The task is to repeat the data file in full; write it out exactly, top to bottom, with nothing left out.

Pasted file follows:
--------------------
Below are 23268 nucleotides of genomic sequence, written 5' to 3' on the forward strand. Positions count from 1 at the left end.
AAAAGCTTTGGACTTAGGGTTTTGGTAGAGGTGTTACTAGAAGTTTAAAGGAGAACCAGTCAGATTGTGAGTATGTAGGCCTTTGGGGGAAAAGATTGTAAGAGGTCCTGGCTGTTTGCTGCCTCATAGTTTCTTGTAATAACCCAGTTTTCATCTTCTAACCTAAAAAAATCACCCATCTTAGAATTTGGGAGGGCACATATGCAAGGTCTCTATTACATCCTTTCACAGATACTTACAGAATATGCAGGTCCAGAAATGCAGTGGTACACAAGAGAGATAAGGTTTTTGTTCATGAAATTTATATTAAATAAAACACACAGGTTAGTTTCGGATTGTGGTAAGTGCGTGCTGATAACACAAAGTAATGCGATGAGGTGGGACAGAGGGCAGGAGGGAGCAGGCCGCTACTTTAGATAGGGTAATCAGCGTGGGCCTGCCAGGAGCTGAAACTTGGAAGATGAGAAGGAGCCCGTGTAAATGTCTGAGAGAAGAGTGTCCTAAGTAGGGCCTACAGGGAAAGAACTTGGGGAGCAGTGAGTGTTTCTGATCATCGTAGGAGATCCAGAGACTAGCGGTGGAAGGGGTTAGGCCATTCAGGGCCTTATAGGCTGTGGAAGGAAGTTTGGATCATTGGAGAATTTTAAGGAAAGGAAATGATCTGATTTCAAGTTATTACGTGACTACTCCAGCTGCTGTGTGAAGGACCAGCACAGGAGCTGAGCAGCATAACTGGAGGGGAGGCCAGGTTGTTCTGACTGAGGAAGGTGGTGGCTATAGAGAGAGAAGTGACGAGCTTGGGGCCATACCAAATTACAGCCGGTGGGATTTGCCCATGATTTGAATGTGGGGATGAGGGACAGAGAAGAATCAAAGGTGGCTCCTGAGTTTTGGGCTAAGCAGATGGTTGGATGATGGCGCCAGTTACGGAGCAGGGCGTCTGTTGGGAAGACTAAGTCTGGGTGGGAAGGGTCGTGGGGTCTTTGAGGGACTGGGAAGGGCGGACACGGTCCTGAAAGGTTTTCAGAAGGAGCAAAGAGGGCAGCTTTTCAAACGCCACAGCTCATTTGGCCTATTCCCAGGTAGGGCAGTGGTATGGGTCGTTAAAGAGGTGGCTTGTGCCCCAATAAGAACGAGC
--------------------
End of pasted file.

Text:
Below are 23268 nucleotides of genomic sequence, written 5' to 3' on the forward strand. Positions count from 1 at the left end.
AAAAGCTTTGGACTTAGGGTTTTGGTAGAGGTGTTACTAGAAGTTTAAAGGAGAACCAGTCAGATTGTGAGTATGTAGGCCTTTGGGGGAAAAGATTGTAAGAGGTCCTGGCTGTTTGCTGCCTCATAGTTTCTTGTAATAACCCAGTTTTCATCTTCTAACCTAAAAAAATCACCCATCTTAGAATTTGGGAGGGCACATATGCAAGGTCTCTATTACATCCTTTCACAGATACTTACAGAATATGCAGGTCCAGAAATGCAGTGGTACACAAGAGAGATAAGGTTTTTGTTCATGAAATTTATATTAAATAAAACACACAGGTTAGTTTCGGATTGTGGTAAGTGCGTGCTGATAACACAAAGTAATGCGATGAGGTGGGACAGAGGGCAGGAGGGAGCAGGCCGCTACTTTAGATAGGGTAATCAGCGTGGGCCTGCCAGGAGCTGAAACTTGGAAGATGAGAAGGAGCCCGTGTAAATGTCTGAGAGAAGAGTGTCCTAAGTAGGGCCTACAGGGAAAGAACTTGGGGAGCAGTGAGTGTTTCTGATCATCGTAGGAGATCCAGAGACTAGCGGTGGAAGGGGTTAGGCCATTCAGGGCCTTATAGGCTGTGGAAGGAAGTTTGGATCATTGGAGAATTTTAAGGAAAGGAAATGATCTGATTTCAAGTTATTACGTGACTACTCCAGCTGCTGTGTGAAGGACCAGCACAGGAGCTGAGCAGCATAACTGGAGGGGAGGCCAGGTTGTTCTGACTGAGGAAGGTGGTGGCTATAGAGAGAGAAGTGACGAGCTTGGGGCCATACCAAATTACAGCCGGTGGGATTTGCCCATGATTTGAATGTGGGGATGAGGGACAGAGAAGAATCAAAGGTGGCTCCTGAGTTTTGGGCTAAGCAGATGGTTGGATGATGGCGCCAGTTACGGAGCAGGGCGTCTGTTGGGAAGACTAAGTCTGGGTGGGAAGGGTCGTGGGGTCTTTGAGGGACTGGGAAGGGCGGACACGGTCCTGAAAGGTTTTCAGAAGGAGCAAAGAGGGCAGCTTTTCAAACGCCACAGCTCATTTGGCCTATTCCCAGGTAGGGCAGTGGTATGGGTCGTTAAAGAGGTGGCTTGTGCCCCAATAAGAACGAGC